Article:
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Tuesday, December 27, 2011

What About The Beliefs Of: “Islam”, “Sunni’s and Shi’a’s”, and the “Nation of Islam”?

The Religion Of Islam In General
Founder:
          Founded in Mecca, Arabia by Muhammad (AD 570-632), considered the greatest man who ever lived and the last of more than 124,000 messengers sent by Allah (God).  Main types: Sunni (“people of the tradition”), Shi’a (“party of Ali”), Sufi (mystics).
Writings:
            The Holy Qur’an (Koran), revealed to Muhammand by the angel Gabriel.  Essential commentaries are found in the Sunnah (“tradition”), composed of Hadith (“narrative”) and Sirah (“journey”).  The Qur’an affirms the biblical Torah, Psalms, and Gospels, but Jews and Christians have corrupted the original texts.
God:
          Allah is One and absolutely unique.  He cannot be known.  The greatest sin in Islam is shirk, or associating anything with Allah.  Human qualities like fatherhood cannot be attributed to Allah.  Many Muslims think that Christians believe in three gods and are therefore guilty of shirk.
Jesus:
          Jesus (Isa in Arabic) was not God or the Son of God.  His virgin birth is likened to Adam’s creation.  He was sinless, a worker of miracles, and one of the most respected prophets sent by Allah.  He was not crucified or resurrected.  He, not Muhammad, will return to play a special role before the future judgment day, perhaps turning Christians to Islam.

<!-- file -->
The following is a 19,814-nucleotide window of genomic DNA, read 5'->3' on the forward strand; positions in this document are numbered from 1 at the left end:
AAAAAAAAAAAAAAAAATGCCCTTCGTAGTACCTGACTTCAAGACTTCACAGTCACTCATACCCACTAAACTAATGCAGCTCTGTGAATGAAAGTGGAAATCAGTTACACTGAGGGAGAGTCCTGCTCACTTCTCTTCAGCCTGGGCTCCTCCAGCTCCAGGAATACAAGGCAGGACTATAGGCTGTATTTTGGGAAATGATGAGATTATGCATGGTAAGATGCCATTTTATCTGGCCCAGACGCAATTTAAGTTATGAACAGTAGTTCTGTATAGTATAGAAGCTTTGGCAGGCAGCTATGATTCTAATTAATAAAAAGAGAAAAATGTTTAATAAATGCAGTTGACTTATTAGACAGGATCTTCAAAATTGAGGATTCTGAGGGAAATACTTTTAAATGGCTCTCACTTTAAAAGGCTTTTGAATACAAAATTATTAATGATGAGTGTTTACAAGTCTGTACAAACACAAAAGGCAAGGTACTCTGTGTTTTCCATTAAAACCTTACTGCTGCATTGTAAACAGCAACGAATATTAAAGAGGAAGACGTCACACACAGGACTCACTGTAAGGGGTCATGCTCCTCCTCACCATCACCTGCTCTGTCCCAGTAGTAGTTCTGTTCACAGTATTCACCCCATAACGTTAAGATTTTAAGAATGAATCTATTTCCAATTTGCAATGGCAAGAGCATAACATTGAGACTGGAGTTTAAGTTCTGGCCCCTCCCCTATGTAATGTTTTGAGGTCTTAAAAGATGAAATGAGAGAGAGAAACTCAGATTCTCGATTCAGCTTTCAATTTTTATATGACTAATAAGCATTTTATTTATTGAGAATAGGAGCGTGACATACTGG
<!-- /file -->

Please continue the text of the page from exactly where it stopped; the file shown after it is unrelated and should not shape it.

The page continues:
The Holy Spirit:
          “Holy spirit” can refer to Allah, to the angel Gabriel, or to a spirit used by Allah to give life to man and inspire the prophets.
Salvation:
          Humans are basically good, but fallible and need guidance.  The balance between good and bad deeds determines one’s destiny in paradise or hell.  Allah may tip the balances toward heaven.  One should always live with the fear of Allah and judgment day.
Death:
          Belief in bodily resurrection.  One may pray for and seek favor for the dead before judgment day.  Paradise includes a garden populated with houris, maidens designed by Allah to provide sexual pleasure to righteous men.
Beliefs/Others:
         Muslims meet in mosques for prayers, sermons, counsel.  Emphasis on hospitality, developing a sense of community, and maintaining honor (or avoiding shame).  Shari’a (Islamic law) governs all aspects of life in places where it is enforced.  Jihad (“fight”) may be used to refer either to one’s inner struggle to obey God or to literal warfare.  Muslims who convert to Christianity or other religions face persecution and possible death.